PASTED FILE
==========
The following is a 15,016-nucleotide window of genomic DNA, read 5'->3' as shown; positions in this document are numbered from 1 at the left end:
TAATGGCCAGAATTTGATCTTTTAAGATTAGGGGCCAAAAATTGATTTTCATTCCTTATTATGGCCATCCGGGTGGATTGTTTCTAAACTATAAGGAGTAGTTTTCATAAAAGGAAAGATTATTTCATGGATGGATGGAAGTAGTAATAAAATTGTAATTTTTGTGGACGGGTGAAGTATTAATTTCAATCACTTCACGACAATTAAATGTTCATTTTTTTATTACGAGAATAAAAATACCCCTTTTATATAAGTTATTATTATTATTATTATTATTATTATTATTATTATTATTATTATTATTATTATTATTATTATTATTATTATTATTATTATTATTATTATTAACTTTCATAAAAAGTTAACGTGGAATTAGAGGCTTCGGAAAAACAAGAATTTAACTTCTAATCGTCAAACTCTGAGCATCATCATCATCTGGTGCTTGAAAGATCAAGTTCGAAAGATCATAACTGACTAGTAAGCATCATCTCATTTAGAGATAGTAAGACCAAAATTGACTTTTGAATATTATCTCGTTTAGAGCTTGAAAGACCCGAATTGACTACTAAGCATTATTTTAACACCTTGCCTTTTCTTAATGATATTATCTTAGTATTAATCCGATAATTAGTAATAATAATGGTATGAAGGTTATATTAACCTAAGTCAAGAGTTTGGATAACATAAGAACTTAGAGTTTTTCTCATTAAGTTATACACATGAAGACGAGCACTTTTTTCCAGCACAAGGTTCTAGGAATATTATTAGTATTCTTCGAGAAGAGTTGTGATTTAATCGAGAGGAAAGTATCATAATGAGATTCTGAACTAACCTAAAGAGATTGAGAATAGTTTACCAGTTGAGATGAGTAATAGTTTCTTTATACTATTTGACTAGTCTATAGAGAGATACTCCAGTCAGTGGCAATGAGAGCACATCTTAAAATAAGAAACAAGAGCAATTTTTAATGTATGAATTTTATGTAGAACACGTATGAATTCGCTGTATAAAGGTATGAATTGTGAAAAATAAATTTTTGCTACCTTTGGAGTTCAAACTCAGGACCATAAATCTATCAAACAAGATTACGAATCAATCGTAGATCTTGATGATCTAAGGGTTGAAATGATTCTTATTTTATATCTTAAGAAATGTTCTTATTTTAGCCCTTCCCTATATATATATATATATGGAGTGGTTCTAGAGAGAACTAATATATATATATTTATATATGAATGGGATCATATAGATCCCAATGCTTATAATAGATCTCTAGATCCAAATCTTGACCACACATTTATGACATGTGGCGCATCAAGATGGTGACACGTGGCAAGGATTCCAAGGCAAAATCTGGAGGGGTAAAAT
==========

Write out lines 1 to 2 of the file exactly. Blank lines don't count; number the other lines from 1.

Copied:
The following is a 15,016-nucleotide window of genomic DNA, read 5'->3' as shown; positions in this document are numbered from 1 at the left end:
TAATGGCCAGAATTTGATCTTTTAAGATTAGGGGCCAAAAATTGATTTTCATTCCTTATTATGGCCATCCGGGTGGATTGTTTCTAAACTATAAGGAGTAGTTTTCATAAAAGGAAAGATTATTTCATGGATGGATGGAAGTAGTAATAAAATTGTAATTTTTGTGGACGGGTGAAGTATTAATTTCAATCACTTCACGACAATTAAATGTTCATTTTTTTATTACGAGAATAAAAATACCCCTTTTATATAAGTTATTATTATTATTATTATTATTATTATTATTATTATTATTATTATTATTATTATTATTATTATTATTATTATTATTATTATTATTATTATTAACTTTCATAAAAAGTTAACGTGGAATTAGAGGCTTCGGAAAAACAAGAATTTAACTTCTAATCGTCAAACTCTGAGCATCATCATCATCTGGTGCTTGAAAGATCAAGTTCGAAAGATCATAACTGACTAGTAAGCATCATCTCATTTAGAGATAGTAAGACCAAAATTGACTTTTGAATATTATCTCGTTTAGAGCTTGAAAGACCCGAATTGACTACTAAGCATTATTTTAACACCTTGCCTTTTCTTAATGATATTATCTTAGTATTAATCCGATAATTAGTAATAATAATGGTATGAAGGTTATATTAACCTAAGTCAAGAGTTTGGATAACATAAGAACTTAGAGTTTTTCTCATTAAGTTATACACATGAAGACGAGCACTTTTTTCCAGCACAAGGTTCTAGGAATATTATTAGTATTCTTCGAGAAGAGTTGTGATTTAATCGAGAGGAAAGTATCATAATGAGATTCTGAACTAACCTAAAGAGATTGAGAATAGTTTACCAGTTGAGATGAGTAATAGTTTCTTTATACTATTTGACTAGTCTATAGAGAGATACTCCAGTCAGTGGCAATGAGAGCACATCTTAAAATAAGAAACAAGAGCAATTTTTAATGTATGAATTTTATGTAGAACACGTATGAATTCGCTGTATAAAGGTATGAATTGTGAAAAATAAATTTTTGCTACCTTTGGAGTTCAAACTCAGGACCATAAATCTATCAAACAAGATTACGAATCAATCGTAGATCTTGATGATCTAAGGGTTGAAATGATTCTTATTTTATATCTTAAGAAATGTTCTTATTTTAGCCCTTCCCTATATATATATATATATGGAGTGGTTCTAGAGAGAACTAATATATATATATTTATATATGAATGGGATCATATAGATCCCAATGCTTATAATAGATCTCTAGATCCAAATCTTGACCACACATTTATGACATGTGGCGCATCAAGATGGTGACACGTGGCAAGGATTCCAAGGCAAAATCTGGAGGGGTAAAAT